Around the halls and water coolers of the United States Department of Agriculture, the buzz these days is all about labels.
On one hand, you have the labeling discussion we’ve all heard about: whether to label genetically engineered foods, and if so, how to do so in the most transparent way. That discussion, by all accounts, isn’t going so well for labeling advocates. USDA Sec. Tom Vilsack was unable to create synergy between food companies (who oppose mandatory labeling) and proponents at a secret summit earlier this month.
The labeling news you probably didn’t hear about pertains to the USDA’s grass-fed label. In a statement posted on Jan. 12, the agency quietly announced that its Agricultural Marketing Services department would no longer be issuing and regulating the official “USDA grass-fed” labels, saying they “do not fit within the agency’s statutory authorities” and “it is not in AMS’s role to define [grass-fed] standards.” Grass-fed beef is known to have many health benefits over grain-fed, as it’s leaner and contains a higher percentage of “good” fats.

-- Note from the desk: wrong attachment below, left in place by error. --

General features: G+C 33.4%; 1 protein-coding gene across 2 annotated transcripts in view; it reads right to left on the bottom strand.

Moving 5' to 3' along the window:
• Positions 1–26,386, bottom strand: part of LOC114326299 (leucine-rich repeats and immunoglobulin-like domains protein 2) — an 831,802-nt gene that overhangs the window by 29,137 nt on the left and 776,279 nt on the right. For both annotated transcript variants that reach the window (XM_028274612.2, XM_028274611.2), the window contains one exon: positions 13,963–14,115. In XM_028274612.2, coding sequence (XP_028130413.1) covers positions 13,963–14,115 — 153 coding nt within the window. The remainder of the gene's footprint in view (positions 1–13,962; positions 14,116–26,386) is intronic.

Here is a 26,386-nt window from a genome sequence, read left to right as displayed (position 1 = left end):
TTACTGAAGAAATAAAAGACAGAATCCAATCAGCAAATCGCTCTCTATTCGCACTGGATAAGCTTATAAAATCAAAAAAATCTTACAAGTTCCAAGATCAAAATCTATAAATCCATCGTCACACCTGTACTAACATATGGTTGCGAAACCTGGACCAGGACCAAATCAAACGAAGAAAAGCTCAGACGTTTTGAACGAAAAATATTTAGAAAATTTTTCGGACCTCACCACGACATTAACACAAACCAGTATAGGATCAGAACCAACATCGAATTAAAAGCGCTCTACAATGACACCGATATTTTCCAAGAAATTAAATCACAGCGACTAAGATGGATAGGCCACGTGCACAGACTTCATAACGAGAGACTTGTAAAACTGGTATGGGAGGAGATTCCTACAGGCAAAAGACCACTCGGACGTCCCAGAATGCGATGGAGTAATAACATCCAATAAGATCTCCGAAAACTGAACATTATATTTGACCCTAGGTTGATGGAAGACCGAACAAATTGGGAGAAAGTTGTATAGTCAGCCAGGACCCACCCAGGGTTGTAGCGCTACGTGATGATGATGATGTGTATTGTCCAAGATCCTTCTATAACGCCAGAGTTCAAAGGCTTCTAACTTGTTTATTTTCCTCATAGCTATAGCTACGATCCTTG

As we’ve reported before, deciphering the claims on the foods we purchase can be tricky business—especially when regulatory bodies don’t set strict standards for each label. This appears to have been true for the USDA grass-fed standard established in 2007. For instance, the label still allowed livestock to be confined, raised outside of the United States, and fed antibiotics and hormones.
Moving forward, the USDA will still approve and regulate the labeling process for grass-fed beef going to market, but it is removing itself from defining what grass-fed means. Instead, the agency is asking the four—yes, only four—companies currently using the USDA grass-fed label to either adopt the USDA’s current standard as their own, create their own standard, or adopt another existing standard.
Some in sustainable agriculture have said that the USDA’s move will “take us into a Wild West situation, where anything goes and both farmers and consumers lose.” In other words, the USDA grass-fed label may follow the lead of so many other food labels that don’t mean what consumers assume they mean. For sure, this move should make you pause and research the practices of individual companies who use this claim. If information isn’t readily available, reach out and try to dig up your own information.
What’s more, the USDA grass-fed label applied to only a few of the products from just four companies, and there are other private labels for animal health and welfare that more carefully define their standards. Three of the best ones to look for are American Grassfed Association, Food Alliance Certified, and Animal Welfare Approved—all of which guarantee not only what an animal consumes, but also that it was raised and slaughtered in a humane way.
by Steve Holt